How to get more energy
HYDRATE FOR HEALTH
It may sound glaringly obvious, but drinking more water will see your energy levels and overall health rocket, a large-scale American study has proved. A survey of 18,000 people, published by the National Center for Health Statistics, showed that intakes of sugar, salt and saturated fat drastically decreased when participants drank just one extra cup of water a day. So improve your health and vitality, and stay hydrated this summer.
SHARE THE LOAD
Nearly two thirds of fitness fanatics quizzed by Virgin Sport say that exercising with a partner means they are more likely to keep it up. Of millenials surveyed – those born from the early ’80s to early ’00s – 65% said they prefer to work out with company, claiming moral support is a key motivator. But don’t assume your spouse is your best bet as an encouraging running buddy – more than half of those asked would pick their best mate instead!
EAT FOR ENERGY
Dopamine is responsible for the energy-giving rush of endorphins to the brain that happens when you’re happy, like when you’re tearing down a rugged descent on a trail. Many people turn to junk food for a quick hit of dopamine, but that comes with a side order of unhealthy fats, salts and sugars. Instead, try this banana ice cream: chop up a few bananas, freeze for two hours, blend until smooth, then freeze again. Simple, delicious and energy-boosting.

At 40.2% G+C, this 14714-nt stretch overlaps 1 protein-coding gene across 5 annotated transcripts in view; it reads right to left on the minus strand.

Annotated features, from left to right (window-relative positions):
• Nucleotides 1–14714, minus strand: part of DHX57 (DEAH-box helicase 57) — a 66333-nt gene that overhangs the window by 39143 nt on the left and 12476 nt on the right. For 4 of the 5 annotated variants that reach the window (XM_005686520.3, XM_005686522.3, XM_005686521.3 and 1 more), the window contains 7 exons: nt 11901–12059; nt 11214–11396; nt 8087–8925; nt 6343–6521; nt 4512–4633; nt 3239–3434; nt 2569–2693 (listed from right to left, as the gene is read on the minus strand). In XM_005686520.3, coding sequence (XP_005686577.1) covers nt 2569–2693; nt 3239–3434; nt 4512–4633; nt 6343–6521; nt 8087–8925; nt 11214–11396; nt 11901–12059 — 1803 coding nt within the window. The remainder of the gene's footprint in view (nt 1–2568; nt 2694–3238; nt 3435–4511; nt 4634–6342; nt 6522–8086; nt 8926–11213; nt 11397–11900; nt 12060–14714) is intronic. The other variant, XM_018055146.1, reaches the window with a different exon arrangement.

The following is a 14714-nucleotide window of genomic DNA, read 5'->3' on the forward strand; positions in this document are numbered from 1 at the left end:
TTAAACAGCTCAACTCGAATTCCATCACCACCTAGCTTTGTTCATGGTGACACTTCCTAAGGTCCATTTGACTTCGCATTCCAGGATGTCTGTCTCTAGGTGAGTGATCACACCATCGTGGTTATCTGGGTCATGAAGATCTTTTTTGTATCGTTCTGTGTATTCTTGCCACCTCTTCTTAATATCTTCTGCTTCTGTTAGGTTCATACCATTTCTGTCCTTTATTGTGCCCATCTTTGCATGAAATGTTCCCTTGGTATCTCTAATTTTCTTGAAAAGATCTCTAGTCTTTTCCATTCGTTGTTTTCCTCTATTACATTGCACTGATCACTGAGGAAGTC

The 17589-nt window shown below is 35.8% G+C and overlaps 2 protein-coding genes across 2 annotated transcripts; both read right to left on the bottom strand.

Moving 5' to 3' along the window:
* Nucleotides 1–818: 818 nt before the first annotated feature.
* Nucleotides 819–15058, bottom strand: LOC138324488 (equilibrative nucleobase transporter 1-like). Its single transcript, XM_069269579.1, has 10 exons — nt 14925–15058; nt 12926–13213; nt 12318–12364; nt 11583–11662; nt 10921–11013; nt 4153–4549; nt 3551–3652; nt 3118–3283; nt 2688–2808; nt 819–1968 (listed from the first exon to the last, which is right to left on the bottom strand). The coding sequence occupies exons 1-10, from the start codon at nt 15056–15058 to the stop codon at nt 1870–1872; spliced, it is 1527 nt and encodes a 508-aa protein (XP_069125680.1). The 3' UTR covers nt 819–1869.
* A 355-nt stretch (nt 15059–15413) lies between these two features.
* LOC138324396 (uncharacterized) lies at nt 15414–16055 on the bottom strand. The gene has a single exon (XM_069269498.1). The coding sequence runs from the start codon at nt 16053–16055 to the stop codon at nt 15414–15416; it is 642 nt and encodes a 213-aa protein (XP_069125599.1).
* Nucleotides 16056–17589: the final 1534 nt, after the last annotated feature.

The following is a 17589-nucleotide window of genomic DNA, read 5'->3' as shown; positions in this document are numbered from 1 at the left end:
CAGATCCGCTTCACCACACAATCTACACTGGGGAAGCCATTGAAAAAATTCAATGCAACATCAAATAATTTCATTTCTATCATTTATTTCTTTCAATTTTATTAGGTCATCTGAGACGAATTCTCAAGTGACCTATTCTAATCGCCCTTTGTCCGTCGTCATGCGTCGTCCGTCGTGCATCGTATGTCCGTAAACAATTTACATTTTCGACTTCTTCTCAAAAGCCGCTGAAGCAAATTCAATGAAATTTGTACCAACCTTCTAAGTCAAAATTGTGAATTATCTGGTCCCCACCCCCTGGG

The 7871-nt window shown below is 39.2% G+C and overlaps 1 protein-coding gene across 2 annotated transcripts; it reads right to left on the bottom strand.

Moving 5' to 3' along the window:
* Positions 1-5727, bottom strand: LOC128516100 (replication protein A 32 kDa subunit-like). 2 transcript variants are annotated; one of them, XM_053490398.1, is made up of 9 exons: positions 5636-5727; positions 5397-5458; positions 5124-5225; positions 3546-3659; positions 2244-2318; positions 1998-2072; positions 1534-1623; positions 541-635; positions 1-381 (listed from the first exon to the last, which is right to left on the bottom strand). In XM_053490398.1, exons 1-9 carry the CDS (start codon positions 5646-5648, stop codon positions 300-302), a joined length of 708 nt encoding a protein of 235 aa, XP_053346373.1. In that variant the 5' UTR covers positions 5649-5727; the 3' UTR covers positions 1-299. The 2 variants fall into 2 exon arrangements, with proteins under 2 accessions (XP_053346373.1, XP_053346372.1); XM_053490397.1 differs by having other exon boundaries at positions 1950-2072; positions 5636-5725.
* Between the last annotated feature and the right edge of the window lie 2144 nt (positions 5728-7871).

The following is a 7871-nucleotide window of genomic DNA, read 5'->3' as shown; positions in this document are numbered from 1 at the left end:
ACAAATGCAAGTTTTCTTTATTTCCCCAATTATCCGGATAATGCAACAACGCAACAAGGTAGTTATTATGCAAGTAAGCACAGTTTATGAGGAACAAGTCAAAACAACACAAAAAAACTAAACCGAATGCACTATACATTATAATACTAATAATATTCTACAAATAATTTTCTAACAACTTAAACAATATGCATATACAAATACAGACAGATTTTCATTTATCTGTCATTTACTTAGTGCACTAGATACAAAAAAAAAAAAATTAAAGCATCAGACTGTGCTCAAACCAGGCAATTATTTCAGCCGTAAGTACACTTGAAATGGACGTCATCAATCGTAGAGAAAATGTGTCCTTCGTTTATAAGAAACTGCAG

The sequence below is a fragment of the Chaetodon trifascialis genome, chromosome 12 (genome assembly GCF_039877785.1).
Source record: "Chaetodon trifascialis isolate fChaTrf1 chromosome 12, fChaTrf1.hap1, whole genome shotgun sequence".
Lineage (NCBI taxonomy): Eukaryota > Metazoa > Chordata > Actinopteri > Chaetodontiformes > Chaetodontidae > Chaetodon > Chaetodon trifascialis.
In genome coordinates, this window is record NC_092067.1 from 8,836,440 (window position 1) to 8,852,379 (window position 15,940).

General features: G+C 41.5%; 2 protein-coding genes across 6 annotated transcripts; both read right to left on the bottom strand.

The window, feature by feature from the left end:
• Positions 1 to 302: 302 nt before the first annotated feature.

Stairs are the new coffee for office-based runners looking for a natural boost at work, with just ten minutes of step-climbing enough to increase motivation and energy levels. In a University of Georgia study, participants either took 50 milligrams of caffeine or spent ten minutes walking stairs. The stair-climbers reported higher levels of energy than the pill-poppers. So, next time you’re out trail running, head for the hills!
SOAK UP THE SUN
Vitamin D – absorbed from sunlight and from certain foods, such as oily fish – can improve muscle function and affect bone and teeth health, among other key benefits. Now researchers at the John Hopkins University School of Medicine have suggested that exercise might boost vitamin D stores, which in turn aids heart health when the subject is fit and maintains those levels. Trail run followed by revitalising salmon on the veranda, anyone?